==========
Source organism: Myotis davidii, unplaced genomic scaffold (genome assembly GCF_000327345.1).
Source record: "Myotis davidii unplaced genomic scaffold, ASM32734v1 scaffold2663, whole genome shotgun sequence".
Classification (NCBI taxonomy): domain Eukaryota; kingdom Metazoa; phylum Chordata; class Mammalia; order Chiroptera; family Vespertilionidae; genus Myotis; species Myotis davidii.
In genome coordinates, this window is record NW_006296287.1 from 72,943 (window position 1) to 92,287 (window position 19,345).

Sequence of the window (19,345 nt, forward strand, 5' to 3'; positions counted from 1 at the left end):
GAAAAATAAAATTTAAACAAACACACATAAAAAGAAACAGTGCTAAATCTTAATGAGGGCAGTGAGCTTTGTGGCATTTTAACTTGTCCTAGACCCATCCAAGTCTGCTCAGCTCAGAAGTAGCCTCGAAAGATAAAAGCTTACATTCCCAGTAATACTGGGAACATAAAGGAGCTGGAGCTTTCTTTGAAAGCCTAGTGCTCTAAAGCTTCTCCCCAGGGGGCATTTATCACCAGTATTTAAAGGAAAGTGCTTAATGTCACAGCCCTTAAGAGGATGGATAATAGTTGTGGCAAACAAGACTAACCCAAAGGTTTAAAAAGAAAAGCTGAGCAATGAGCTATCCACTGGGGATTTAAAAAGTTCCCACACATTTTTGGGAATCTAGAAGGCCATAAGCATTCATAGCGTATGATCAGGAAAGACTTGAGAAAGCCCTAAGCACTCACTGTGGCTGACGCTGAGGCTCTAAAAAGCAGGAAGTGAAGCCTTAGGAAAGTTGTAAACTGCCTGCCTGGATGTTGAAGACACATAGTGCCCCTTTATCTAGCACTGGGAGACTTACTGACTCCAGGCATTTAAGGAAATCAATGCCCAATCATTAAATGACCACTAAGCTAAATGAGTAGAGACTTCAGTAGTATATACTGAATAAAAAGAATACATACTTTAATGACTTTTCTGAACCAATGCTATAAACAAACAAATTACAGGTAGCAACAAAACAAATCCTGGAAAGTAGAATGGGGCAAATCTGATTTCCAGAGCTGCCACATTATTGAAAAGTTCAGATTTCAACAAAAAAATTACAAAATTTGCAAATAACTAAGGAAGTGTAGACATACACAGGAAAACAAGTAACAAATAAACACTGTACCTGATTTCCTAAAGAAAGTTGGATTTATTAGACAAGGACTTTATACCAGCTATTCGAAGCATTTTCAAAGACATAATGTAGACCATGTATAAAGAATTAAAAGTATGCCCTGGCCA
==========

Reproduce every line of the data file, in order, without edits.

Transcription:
Source organism: Myotis davidii, unplaced genomic scaffold (genome assembly GCF_000327345.1).
Source record: "Myotis davidii unplaced genomic scaffold, ASM32734v1 scaffold2663, whole genome shotgun sequence".
Classification (NCBI taxonomy): domain Eukaryota; kingdom Metazoa; phylum Chordata; class Mammalia; order Chiroptera; family Vespertilionidae; genus Myotis; species Myotis davidii.
In genome coordinates, this window is record NW_006296287.1 from 72,943 (window position 1) to 92,287 (window position 19,345).

Sequence of the window (19,345 nt, forward strand, 5' to 3'; positions counted from 1 at the left end):
GAAAAATAAAATTTAAACAAACACACATAAAAAGAAACAGTGCTAAATCTTAATGAGGGCAGTGAGCTTTGTGGCATTTTAACTTGTCCTAGACCCATCCAAGTCTGCTCAGCTCAGAAGTAGCCTCGAAAGATAAAAGCTTACATTCCCAGTAATACTGGGAACATAAAGGAGCTGGAGCTTTCTTTGAAAGCCTAGTGCTCTAAAGCTTCTCCCCAGGGGGCATTTATCACCAGTATTTAAAGGAAAGTGCTTAATGTCACAGCCCTTAAGAGGATGGATAATAGTTGTGGCAAACAAGACTAACCCAAAGGTTTAAAAAGAAAAGCTGAGCAATGAGCTATCCACTGGGGATTTAAAAAGTTCCCACACATTTTTGGGAATCTAGAAGGCCATAAGCATTCATAGCGTATGATCAGGAAAGACTTGAGAAAGCCCTAAGCACTCACTGTGGCTGACGCTGAGGCTCTAAAAAGCAGGAAGTGAAGCCTTAGGAAAGTTGTAAACTGCCTGCCTGGATGTTGAAGACACATAGTGCCCCTTTATCTAGCACTGGGAGACTTACTGACTCCAGGCATTTAAGGAAATCAATGCCCAATCATTAAATGACCACTAAGCTAAATGAGTAGAGACTTCAGTAGTATATACTGAATAAAAAGAATACATACTTTAATGACTTTTCTGAACCAATGCTATAAACAAACAAATTACAGGTAGCAACAAAACAAATCCTGGAAAGTAGAATGGGGCAAATCTGATTTCCAGAGCTGCCACATTATTGAAAAGTTCAGATTTCAACAAAAAAATTACAAAATTTGCAAATAACTAAGGAAGTGTAGACATACACAGGAAAACAAGTAACAAATAAACACTGTACCTGATTTCCTAAAGAAAGTTGGATTTATTAGACAAGGACTTTATACCAGCTATTCGAAGCATTTTCAAAGACATAATGTAGACCATGTATAAAGAATTAAAAGTATGCCCTGGCCA